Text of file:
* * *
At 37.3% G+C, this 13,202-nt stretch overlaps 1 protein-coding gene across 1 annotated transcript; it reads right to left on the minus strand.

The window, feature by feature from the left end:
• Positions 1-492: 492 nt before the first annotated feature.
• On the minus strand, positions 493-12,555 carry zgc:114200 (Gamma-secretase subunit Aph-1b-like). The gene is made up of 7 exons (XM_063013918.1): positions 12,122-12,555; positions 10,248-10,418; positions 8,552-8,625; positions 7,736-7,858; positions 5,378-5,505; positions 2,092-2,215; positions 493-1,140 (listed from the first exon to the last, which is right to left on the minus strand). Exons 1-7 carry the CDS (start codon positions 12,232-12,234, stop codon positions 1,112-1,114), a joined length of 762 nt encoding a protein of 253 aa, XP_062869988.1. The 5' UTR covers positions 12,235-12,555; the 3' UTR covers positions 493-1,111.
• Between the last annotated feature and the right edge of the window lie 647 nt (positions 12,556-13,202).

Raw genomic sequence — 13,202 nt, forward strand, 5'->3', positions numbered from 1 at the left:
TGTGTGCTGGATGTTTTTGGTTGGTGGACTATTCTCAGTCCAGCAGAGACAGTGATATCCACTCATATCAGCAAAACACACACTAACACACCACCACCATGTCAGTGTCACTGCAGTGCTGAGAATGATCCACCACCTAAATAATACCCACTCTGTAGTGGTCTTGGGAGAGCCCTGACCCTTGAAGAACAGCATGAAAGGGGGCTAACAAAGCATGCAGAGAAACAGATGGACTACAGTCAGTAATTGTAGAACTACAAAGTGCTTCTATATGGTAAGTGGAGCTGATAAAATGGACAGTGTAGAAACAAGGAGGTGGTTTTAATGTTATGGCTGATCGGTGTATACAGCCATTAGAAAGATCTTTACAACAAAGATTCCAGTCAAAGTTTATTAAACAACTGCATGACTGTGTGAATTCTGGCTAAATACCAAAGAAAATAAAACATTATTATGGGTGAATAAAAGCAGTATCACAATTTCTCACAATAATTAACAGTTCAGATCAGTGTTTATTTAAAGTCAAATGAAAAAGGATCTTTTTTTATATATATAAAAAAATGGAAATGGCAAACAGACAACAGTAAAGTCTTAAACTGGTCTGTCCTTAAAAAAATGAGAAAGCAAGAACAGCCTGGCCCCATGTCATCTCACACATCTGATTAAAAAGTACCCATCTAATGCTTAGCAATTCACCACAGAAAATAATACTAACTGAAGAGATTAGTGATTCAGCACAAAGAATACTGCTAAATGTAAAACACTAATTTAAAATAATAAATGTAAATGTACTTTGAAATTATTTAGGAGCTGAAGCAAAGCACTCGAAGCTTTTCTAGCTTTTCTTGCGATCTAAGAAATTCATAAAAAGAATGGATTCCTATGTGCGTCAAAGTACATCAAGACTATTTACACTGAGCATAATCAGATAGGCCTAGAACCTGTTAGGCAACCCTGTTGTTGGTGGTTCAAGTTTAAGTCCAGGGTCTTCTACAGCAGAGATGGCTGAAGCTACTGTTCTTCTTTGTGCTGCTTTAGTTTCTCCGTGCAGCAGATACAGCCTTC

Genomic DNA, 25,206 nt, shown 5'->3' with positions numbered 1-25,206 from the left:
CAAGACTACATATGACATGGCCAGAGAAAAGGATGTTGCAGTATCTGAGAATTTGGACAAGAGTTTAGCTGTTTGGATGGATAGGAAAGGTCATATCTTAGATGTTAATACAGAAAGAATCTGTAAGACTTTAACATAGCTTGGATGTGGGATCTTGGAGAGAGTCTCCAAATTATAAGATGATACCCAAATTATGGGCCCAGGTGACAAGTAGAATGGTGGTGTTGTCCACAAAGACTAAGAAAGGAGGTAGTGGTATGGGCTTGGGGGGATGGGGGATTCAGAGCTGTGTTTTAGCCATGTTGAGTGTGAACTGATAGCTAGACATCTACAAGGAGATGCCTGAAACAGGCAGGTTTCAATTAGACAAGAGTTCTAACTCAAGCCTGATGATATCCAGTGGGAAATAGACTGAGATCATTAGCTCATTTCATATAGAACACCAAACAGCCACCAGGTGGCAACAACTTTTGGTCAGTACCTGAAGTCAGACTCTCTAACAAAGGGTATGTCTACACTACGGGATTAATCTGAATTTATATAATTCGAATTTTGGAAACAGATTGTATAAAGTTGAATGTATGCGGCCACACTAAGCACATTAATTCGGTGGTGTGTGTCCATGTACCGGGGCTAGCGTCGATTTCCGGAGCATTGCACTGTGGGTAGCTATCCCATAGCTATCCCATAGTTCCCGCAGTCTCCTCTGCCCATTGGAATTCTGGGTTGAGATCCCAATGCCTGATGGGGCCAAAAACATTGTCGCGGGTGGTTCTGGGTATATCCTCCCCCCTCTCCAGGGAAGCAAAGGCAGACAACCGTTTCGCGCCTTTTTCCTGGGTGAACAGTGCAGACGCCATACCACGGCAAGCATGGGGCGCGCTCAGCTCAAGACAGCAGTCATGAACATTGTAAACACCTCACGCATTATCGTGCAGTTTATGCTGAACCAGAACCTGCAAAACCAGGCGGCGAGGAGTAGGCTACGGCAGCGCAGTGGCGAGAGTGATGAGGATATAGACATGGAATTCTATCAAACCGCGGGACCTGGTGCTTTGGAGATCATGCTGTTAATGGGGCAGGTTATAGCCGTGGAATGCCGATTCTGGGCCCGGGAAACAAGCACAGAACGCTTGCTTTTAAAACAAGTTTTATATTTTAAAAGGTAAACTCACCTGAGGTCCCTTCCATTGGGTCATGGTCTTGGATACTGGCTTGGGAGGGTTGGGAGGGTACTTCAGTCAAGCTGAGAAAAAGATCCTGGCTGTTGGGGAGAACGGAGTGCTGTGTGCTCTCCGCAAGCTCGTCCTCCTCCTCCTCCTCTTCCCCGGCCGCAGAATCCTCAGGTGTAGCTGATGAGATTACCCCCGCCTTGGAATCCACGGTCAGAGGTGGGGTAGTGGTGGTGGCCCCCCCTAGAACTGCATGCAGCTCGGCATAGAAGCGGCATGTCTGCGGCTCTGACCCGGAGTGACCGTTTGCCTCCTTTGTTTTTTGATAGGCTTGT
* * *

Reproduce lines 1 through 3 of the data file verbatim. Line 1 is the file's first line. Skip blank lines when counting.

At 37.3% G+C, this 13,202-nt stretch overlaps 1 protein-coding gene across 1 annotated transcript; it reads right to left on the minus strand.

The window, feature by feature from the left end:
• Positions 1-492: 492 nt before the first annotated feature.